Yes, but we have to see the watch first, or at least focused, well-lit pictures instead. However, once the dial or the balance cock are removed or the plates are separated for a closer look you'll be charged a $35 evaluation fee, although if you decide to have the repairs completed then that fee is put toward the invoice total.
Most of the prices are listed on the Restoration page, but once your watch gets on the bench we will write you with a rough idea. Unless the piece is rare or has sentimental value, there is a financial cut-off point for every timepiece. If yours is close to crossing that line we will have a conversation about how far you wish to take the repair work.
Usually 2 to 3 weeks, depending on whether parts can be found or have to be fabricated, or if we're seriously backed up on the bench.
Yes. See the Warranty section.
We do. Verge fusees are centuries old and were not built to run forever. Most are in very poor shape and parts are very difficult to find, so we try to concentrate our efforts on better examples. Because of the design and the condition of most fusees, accuracy is a secondary consideration behind a well-running piece.
We do not. We specialize in American-made pocket watches from the late 1800s and early 1900s. We also do not work on music boxes, sewing machines, electric clocks, antique firearms, quartz watches, marine components, or anything battery powered.
We can if it's small enough to ship, such as a carriage or travel clock. The skill set is much the same for clocks but requires larger tooling, bigger ultrasonic tanks, and specific clamps to hold the movement, so we usually recommend someone who specializes in clocks of all sizes and styles.
1. There aren't enough hours in the day to restore every single watch, so our energies are focused on original, rare or exceptional pieces, so please ask first. We reserve the right to refuse any watch that will likely turn into a money pit or one that will be a disappointment for both parties. We may also refuse any customer who is overly rude, known to be a slow payer, or makes unreasonable or destructive demands, such as skeletonizing movements.
2. When the work is completed an invoice will be sent along with photos, and prompt payment is appreciated using Paypal, cash in USD, or personal or cashier's check. A reminder will be sent after 10 days and another after 20 days. If payment is not received after 30 days the piece will be considered abandoned and may be sold to recoup costs.
3. All returning watches will be shipped using cardboard boxes sized to fit most mailboxes, using plenty of padding, and double-boxed when appropriate. They will be shipped First Class with tracking via the US Postal Service, and insurance is up to the customer in either direction. Once your watch is in their hands it's out of ours, and should it arrived damaged or become lost in transit it is up to you to pursue restitution from the USPS.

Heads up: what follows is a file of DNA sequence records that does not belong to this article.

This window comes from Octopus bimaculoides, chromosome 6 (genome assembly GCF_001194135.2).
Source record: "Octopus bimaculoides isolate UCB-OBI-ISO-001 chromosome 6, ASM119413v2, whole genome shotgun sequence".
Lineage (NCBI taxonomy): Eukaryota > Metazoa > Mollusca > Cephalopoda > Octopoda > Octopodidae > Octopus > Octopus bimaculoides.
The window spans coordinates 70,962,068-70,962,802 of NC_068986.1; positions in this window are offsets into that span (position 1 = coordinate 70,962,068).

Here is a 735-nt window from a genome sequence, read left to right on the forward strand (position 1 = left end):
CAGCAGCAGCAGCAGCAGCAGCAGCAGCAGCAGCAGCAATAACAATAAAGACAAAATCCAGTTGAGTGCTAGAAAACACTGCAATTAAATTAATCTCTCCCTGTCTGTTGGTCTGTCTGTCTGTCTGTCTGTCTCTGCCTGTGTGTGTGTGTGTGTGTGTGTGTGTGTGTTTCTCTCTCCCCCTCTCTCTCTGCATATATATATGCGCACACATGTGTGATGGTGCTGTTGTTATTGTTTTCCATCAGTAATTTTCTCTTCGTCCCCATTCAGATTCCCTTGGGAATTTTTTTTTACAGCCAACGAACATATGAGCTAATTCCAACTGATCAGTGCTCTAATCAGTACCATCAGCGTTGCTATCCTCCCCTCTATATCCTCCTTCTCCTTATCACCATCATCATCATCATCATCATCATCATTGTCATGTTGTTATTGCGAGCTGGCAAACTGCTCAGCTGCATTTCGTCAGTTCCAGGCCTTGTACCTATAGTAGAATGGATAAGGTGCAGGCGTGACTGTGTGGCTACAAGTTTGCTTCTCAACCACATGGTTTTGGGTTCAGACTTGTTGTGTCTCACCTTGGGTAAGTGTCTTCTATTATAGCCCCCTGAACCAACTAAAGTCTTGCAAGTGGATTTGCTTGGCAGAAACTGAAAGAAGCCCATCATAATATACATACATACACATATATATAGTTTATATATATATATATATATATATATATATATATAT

4. We believe in the preservation of our history and keeping American heirlooms here at home in America. We are strongly against those parasites who part out complete watches or melt gold cases for profit, so we will refuse service to any customer openly engaging in or knowingly giving patronage to anybody doing either of those appalling things.
5. The photographs posted here on the site are protected by intellectual property rights, and may not be uploaded, copied, or used elsewhere without permission. Any pictures of finished pieces sent as a courtesy have our watermark on them to discourage piracy. Learn how to take your own photos before stealing someone else's.
All customer information - name, mailing and email addresses, phone numbers, payment methods, and collecting preferences - is held in the strictest confidence.
Nothing will get shared with anyone else without your prior written or verbal consent.
Guarantees of a precise length are a little silly when it comes to antique watches, given how delicate they are and the fact that we cannot control their safety during shipping or after you receive it, but if your watch fails within a reasonable amount of time in the very rare event that we missed something we will of course make it right.
This implied warranty is void if:
Yes, all these things have happened shortly after the customer received the watch back, causing further damage and requiring a return trip for more work and a second invoice.
ASK before sending anything, if only to verify that we're not on vacation, flat on our backs with the Chinese flu, or so far behind that we're not accepting further work.
Do NOT ship your watch with a chain, fob, or strap attached. It can scratch the crystal or the case, and it adds to the boxed weight, costing more in shipping in both directions.
Do NOT ship your watch packed in confetti, sawdust, or shredded paper because someone has to sweep up that stuff after it spews all over the clean floor in the shop.
Do NOT ship your watch wrapped in layers of packing tape to the point where it has to sliced open with a razor. Whatever you pack at your end has to be unpacked at this end.
Include a note inside the box with your contact info if you're a first-time customer.